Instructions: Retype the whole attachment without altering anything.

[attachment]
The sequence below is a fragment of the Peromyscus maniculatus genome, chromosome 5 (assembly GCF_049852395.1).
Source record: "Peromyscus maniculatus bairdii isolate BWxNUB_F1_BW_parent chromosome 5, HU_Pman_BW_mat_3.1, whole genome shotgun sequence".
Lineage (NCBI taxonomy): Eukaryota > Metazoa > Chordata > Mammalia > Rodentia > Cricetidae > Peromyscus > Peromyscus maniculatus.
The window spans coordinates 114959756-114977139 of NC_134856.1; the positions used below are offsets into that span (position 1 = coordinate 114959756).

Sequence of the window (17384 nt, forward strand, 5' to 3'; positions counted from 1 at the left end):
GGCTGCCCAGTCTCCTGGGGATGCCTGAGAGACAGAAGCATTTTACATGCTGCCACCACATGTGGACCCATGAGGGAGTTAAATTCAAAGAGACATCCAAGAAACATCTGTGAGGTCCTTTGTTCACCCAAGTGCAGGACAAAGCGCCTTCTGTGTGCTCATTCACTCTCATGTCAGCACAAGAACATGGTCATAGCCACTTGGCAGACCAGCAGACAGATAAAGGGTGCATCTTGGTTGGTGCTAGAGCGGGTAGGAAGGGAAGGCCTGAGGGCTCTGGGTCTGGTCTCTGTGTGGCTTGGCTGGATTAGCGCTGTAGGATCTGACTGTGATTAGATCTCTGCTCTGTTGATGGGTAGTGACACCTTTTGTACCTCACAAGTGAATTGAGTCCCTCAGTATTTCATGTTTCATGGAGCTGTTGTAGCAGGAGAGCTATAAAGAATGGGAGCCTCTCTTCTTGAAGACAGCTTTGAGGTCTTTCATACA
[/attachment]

The sequence below is a fragment of the Peromyscus maniculatus genome, chromosome 5 (assembly GCF_049852395.1).
Source record: "Peromyscus maniculatus bairdii isolate BWxNUB_F1_BW_parent chromosome 5, HU_Pman_BW_mat_3.1, whole genome shotgun sequence".
Lineage (NCBI taxonomy): Eukaryota > Metazoa > Chordata > Mammalia > Rodentia > Cricetidae > Peromyscus > Peromyscus maniculatus.
The window spans coordinates 114959756-114977139 of NC_134856.1; the positions used below are offsets into that span (position 1 = coordinate 114959756).

Sequence of the window (17384 nt, forward strand, 5' to 3'; positions counted from 1 at the left end):
GGCTGCCCAGTCTCCTGGGGATGCCTGAGAGACAGAAGCATTTTACATGCTGCCACCACATGTGGACCCATGAGGGAGTTAAATTCAAAGAGACATCCAAGAAACATCTGTGAGGTCCTTTGTTCACCCAAGTGCAGGACAAAGCGCCTTCTGTGTGCTCATTCACTCTCATGTCAGCACAAGAACATGGTCATAGCCACTTGGCAGACCAGCAGACAGATAAAGGGTGCATCTTGGTTGGTGCTAGAGCGGGTAGGAAGGGAAGGCCTGAGGGCTCTGGGTCTGGTCTCTGTGTGGCTTGGCTGGATTAGCGCTGTAGGATCTGACTGTGATTAGATCTCTGCTCTGTTGATGGGTAGTGACACCTTTTGTACCTCACAAGTGAATTGAGTCCCTCAGTATTTCATGTTTCATGGAGCTGTTGTAGCAGGAGAGCTATAAAGAATGGGAGCCTCTCTTCTTGAAGACAGCTTTGAGGTCTTTCATACA